In the past decade and a half, there’s been an inescapable wave of cookie-cutter Iraq war movies, many of which simply rehashing the tonal exploits of the influx of Vietnam-era cinema not all that long ago. Casual disciples of Apocalypse Now and Full Metal Jacket hit many of the same familiar notes, half-heartedly exploring the atrocities of war, the horrible acts it forces soldiers to commit, and the harrowing toll it takes on troops returning home from the battlefield. It is said that “Good artists copy; great artists steal,” but director Alexandre Moors (Blue Caprice, Cruel Summer) takes the quotation even one step further with The Yellow Birds, by simply regurgitating clichéd plot beats onto the screen.
The film opens with Brandon Bartle (Alden Ehrenreich), a 21-year-old veteran telling his version of an open criminal investigation. We see this world through his eyes, and he warns the viewer early on that his memories are jumbled, so the film is told in nonlinear strokes, bouncing between his time in basic training, his time in the field, and his rocky transition to civilian life back home in Virginia. A fellow member of his outfit, the fresh-faced rookie Daniel Murphy (Tye Sheridan), is missing, presumed dead, and it becomes immediately evident that Bartle knows more than he’s letting on.
“A fellow member of his outfit, the fresh-faced rookie…missing, presumed dead, and…evident that Bartle knows more than he’s letting on…”
It’s difficult to believe that this script was penned by David Lowery, whose films such as A Ghost Story have felt so unique in the past. The Yellow Birds reads like a slapdash attempt to meet a forgotten deadline. The source material, a 2012 novel written by combat veteran Kevin Powers, undoubtedly offers more insights into the minds of its characters and boasts the grace and authenticity of someone who’s been plagued by the aftermath of the burden of military service. Its big screen adaptation, however, gives each of its players only one defining characteristic, hindering them from reaching anything resembling genuine human emotion.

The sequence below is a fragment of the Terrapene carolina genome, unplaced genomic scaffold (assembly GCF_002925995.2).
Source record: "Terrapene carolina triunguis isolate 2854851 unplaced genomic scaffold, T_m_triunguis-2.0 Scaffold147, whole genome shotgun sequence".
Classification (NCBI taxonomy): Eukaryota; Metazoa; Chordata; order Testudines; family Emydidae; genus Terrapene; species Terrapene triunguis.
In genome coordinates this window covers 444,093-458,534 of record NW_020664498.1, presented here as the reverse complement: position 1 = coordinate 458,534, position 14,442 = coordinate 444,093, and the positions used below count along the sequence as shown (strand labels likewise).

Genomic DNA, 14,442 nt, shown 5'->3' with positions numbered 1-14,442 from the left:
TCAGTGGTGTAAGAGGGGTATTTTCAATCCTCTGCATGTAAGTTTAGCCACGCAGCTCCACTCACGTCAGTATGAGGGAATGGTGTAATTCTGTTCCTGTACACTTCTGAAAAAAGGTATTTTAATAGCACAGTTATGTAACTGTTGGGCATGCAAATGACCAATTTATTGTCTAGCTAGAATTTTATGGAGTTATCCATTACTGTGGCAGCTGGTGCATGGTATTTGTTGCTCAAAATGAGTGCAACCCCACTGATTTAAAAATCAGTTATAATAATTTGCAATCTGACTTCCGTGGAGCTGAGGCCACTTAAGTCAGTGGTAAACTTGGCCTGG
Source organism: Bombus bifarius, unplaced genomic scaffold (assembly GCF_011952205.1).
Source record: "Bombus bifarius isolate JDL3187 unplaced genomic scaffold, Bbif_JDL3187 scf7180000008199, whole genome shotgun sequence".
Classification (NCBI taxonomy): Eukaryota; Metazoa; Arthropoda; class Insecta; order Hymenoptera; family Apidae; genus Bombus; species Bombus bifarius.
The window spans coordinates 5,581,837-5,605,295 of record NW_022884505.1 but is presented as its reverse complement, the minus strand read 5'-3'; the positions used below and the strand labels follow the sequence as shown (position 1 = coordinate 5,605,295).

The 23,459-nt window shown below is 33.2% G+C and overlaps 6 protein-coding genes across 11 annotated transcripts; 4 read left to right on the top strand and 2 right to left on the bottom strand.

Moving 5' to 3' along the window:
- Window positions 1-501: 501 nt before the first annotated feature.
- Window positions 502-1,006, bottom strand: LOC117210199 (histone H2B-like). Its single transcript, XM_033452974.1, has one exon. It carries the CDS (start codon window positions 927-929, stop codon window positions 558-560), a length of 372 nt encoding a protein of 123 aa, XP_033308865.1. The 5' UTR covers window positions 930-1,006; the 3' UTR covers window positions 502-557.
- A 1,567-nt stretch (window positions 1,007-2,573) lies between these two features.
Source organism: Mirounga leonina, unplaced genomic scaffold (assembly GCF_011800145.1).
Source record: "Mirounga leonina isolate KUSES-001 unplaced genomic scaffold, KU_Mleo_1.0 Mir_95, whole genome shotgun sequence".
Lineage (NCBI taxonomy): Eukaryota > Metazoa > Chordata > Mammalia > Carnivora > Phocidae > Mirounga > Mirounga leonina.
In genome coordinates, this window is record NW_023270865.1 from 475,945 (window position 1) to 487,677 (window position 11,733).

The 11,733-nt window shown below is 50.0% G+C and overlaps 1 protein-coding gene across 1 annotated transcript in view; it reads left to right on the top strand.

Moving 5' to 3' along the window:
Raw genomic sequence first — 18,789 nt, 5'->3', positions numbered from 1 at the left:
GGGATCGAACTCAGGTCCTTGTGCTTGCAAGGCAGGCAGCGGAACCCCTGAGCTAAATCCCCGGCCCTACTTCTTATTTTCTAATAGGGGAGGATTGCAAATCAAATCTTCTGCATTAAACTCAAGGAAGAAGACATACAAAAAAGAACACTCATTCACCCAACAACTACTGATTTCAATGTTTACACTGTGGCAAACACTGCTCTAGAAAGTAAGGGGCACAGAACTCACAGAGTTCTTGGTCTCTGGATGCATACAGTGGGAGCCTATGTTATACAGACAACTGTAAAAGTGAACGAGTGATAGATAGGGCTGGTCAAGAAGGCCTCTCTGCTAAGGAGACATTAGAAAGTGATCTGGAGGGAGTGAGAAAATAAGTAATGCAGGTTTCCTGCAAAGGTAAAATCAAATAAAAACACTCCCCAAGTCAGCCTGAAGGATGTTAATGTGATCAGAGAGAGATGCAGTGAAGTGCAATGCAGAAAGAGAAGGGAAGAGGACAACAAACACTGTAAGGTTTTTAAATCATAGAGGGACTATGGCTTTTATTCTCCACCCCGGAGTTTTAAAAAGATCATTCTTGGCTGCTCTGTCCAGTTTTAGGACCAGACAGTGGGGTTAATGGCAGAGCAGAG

In its final moments, as all of its loose ends are quickly resolved, we are given our first real taste of narrative ambition from the film, but as soon as it begins to reach for a deeper conversation, the credits being to roll. Instead of a case study in PTSD, the previous 90 minutes had been a wild goose chase, a strained mystery without any real stakes. We are sent on a quest to find out what happened to Murphy, when the focus would have been much more wisely placed on Bartle’s fragile response to his connection to his fallen comrade. Unfortunately, Moors is too preoccupied with recreating classic war movie iconography to check in on his damaged characters.
“…authenticity of someone who’s been plagued by the aftermath of the burden of military service…”
Framed by Daniel Landin, the gifted cinematographer behind Under the Skin and The Uninvited, The Yellow Birds does make the most of a murky river or a smoldering battleground, but there is little depth behind its reliable imagery. Almost none of the film’s missteps are exceptionally lousy, but that’s because it doesn’t take enough risks to allow itself the opportunity to truly fail. It is perfectly content to uniformly fall in line with others of its ilk, which does little more than remind its audience of the superior films they could be watching in its place.
The Yellow Birds (2018) Directed by Alexandre Moors. Written By David Lowery. Starring Tye Sheridan, Alden Ehrenreich, Toni Collette, Jason Patric, Jack Huston, Jennifer Aniston, Lee Tergesen, Aylin Tezel.
5 out of 10